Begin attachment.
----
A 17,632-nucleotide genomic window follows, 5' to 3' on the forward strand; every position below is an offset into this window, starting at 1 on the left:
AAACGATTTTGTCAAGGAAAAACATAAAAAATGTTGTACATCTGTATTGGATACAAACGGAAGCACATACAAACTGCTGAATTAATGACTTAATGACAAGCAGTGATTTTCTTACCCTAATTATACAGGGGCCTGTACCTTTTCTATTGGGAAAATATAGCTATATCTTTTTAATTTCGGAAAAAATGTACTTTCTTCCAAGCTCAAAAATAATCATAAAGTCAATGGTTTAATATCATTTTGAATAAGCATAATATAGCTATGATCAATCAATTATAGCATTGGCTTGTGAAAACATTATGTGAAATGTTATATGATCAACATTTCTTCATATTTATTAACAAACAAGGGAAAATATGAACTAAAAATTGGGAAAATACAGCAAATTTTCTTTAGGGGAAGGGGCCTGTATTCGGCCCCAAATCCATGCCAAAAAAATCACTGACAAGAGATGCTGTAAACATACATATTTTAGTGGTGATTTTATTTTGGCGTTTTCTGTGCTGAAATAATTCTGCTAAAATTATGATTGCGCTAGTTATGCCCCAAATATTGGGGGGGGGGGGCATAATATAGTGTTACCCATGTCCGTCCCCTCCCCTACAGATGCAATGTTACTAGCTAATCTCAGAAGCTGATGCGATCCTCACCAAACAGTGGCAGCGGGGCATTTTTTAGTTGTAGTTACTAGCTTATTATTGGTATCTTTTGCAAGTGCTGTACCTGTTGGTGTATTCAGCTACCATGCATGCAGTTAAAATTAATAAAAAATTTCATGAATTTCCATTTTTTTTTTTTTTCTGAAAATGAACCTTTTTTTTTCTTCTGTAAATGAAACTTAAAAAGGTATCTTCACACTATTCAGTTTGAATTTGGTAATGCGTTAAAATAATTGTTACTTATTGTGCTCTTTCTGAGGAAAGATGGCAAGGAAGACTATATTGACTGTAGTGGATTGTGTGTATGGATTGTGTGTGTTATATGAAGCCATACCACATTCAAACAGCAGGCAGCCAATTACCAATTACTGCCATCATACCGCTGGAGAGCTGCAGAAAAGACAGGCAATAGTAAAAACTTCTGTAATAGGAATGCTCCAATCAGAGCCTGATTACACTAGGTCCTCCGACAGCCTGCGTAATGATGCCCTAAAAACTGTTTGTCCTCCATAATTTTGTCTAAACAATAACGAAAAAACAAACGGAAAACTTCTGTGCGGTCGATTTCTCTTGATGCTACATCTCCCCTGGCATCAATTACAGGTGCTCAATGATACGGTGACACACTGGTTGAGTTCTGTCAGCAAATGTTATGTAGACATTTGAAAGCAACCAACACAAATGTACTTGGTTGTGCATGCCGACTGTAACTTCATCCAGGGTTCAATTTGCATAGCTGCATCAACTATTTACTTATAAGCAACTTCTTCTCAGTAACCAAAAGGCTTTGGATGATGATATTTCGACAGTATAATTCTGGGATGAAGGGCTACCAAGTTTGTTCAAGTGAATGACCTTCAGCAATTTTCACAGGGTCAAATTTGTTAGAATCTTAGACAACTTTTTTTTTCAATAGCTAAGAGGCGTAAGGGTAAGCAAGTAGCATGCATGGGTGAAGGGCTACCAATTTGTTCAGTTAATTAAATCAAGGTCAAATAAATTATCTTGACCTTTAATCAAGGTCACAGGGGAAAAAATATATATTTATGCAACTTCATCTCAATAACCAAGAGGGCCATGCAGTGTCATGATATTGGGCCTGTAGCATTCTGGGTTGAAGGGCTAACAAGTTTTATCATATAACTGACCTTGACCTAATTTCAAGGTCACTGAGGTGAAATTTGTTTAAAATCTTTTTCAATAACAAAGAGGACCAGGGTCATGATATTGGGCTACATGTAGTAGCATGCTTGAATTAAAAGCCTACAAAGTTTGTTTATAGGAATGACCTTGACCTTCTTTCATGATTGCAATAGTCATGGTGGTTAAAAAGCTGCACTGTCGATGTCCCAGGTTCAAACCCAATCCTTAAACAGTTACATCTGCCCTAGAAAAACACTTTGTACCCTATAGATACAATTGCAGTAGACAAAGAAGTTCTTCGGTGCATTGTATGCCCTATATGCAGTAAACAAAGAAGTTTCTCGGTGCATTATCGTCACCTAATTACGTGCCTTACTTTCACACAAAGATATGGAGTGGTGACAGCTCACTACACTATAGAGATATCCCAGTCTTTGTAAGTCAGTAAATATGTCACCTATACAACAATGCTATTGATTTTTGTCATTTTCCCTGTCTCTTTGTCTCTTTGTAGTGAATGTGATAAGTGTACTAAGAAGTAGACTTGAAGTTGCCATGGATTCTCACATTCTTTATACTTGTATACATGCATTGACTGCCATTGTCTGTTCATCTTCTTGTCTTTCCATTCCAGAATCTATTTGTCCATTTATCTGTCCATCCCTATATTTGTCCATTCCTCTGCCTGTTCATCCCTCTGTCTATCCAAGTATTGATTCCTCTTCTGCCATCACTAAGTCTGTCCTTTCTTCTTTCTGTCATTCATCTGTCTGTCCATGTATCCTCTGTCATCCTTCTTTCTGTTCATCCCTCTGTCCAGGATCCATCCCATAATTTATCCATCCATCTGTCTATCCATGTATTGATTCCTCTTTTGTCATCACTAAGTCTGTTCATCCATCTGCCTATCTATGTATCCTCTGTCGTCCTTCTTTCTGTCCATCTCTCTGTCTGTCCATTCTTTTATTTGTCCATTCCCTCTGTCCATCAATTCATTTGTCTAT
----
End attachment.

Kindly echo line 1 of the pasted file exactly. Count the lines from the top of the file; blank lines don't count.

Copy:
A 17,632-nucleotide genomic window follows, 5' to 3' on the forward strand; every position below is an offset into this window, starting at 1 on the left: